It's inevitable, your website will be acting as a hub for your marketing efforts. Whether it's TV, PR, SEO, Google Adwords, billboards, social media marketing, or something else, you will almost certainly be directing your customers back to your website via one shape or form! Let's consider the research:

84% of business buyers will check your website before they buy.

(Source: AquityGroup Research) If you are actively marketing then you should be making sure that your website is geared up nurture people to the point of purchase.

For this article I want to focus on social media marketing and how website development and digital strategies can support a success in this sphere. Here are a few social media marketing examples that you could incorporate today to drive a closer synergy between your website and social media marketing.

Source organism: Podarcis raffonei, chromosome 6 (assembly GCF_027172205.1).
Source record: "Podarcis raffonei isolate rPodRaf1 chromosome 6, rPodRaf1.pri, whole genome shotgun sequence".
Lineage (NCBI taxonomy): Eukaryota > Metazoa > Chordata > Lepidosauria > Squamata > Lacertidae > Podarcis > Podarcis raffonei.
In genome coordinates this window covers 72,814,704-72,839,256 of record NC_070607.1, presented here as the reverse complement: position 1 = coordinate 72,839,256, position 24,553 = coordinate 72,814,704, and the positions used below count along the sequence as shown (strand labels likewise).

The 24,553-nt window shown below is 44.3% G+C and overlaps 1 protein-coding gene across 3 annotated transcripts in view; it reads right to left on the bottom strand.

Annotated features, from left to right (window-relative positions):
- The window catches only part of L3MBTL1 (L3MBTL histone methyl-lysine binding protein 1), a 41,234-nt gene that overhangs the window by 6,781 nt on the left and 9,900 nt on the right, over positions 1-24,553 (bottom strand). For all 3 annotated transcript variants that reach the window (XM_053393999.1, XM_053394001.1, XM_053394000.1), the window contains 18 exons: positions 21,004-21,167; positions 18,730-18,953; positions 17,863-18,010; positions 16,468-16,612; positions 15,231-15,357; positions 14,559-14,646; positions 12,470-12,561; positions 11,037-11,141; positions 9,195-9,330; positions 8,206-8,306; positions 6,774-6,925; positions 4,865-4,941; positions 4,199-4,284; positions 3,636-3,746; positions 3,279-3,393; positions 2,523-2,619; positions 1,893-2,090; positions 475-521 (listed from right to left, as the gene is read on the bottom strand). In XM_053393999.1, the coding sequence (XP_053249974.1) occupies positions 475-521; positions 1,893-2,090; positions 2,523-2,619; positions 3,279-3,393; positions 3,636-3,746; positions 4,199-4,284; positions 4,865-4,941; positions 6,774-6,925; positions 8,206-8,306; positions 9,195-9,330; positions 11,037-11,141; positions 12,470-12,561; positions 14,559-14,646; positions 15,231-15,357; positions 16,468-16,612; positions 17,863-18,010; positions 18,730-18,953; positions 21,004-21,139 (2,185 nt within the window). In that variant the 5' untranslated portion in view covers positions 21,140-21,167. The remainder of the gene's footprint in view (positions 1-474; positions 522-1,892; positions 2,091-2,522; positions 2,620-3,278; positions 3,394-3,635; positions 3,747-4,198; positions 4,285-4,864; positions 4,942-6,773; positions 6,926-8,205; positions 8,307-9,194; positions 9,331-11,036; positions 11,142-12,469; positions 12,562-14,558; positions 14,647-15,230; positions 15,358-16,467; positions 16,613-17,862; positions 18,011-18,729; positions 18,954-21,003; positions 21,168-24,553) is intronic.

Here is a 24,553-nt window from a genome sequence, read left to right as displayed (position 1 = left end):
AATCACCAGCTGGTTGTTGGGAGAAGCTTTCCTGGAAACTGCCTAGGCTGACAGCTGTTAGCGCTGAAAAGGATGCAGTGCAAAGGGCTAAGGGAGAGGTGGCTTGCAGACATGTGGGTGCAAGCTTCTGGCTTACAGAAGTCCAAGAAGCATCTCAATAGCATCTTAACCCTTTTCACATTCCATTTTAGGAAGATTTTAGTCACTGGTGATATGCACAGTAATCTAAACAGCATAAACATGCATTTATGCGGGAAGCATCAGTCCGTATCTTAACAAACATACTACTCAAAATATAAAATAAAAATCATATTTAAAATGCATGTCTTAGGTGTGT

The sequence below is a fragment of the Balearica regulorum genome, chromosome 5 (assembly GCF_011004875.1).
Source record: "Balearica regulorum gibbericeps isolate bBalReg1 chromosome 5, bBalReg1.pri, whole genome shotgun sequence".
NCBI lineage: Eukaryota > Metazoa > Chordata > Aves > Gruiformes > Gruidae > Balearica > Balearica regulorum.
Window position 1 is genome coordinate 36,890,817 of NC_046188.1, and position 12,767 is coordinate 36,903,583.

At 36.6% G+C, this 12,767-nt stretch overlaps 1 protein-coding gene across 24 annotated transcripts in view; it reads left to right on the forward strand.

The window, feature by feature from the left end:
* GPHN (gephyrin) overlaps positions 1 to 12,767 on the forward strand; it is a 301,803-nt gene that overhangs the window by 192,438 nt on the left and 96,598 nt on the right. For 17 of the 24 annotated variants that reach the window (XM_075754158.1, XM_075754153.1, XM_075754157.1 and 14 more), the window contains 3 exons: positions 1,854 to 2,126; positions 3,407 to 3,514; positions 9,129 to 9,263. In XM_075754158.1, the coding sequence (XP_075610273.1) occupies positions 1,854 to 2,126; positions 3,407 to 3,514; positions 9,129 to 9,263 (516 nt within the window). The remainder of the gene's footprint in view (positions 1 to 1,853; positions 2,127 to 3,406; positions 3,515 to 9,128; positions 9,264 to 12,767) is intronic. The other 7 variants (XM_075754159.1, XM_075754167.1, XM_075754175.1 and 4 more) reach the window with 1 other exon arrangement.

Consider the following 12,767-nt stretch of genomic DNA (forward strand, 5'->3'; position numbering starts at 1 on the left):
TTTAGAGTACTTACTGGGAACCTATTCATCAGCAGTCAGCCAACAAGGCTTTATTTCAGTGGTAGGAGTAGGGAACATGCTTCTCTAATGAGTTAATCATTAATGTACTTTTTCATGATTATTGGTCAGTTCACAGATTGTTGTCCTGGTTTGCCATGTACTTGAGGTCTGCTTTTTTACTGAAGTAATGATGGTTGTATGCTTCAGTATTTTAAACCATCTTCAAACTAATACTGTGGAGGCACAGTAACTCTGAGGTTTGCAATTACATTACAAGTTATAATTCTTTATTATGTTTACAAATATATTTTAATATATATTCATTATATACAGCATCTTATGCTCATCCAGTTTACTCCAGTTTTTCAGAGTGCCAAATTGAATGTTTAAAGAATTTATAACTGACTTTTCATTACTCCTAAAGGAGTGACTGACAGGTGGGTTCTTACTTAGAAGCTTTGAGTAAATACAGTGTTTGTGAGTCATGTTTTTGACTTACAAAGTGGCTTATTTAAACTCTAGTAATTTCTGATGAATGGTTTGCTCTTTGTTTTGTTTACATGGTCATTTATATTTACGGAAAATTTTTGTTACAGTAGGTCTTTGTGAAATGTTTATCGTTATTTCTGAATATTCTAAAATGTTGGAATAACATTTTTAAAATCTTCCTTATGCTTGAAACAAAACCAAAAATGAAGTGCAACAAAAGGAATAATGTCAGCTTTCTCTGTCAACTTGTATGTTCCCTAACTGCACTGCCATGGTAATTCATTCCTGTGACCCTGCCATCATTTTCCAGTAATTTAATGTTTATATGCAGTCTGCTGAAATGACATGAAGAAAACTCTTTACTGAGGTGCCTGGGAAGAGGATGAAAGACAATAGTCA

Display social sharing icons

Give people a way to like/share/tweet your content right from your website. For example have a go at clicking on these:

This make it much more likely that users will share your content on your target social media platforms. Other buttons exist for the other social media sites such as LinkedIn and Google+.

Embed reviews on your website.

A 2014 Trustpilot survey indicated that a whopping:

77% of British shoppers will consult online reviews before buying a product

In reality most of these review sites are a form of social media, and posts/comments on the more well-known Social Media platforms are just an extension of this. 

tripadvisor widget embedding

Reviews on platforms such as TripAdvisor, Google Plus and Facebook can often be embedded within your website alongside your product or service. Doing this builds trust and proves to prospective customers that you are as good as you say that you are.

Embed links to your social channels on your website

example of social media icons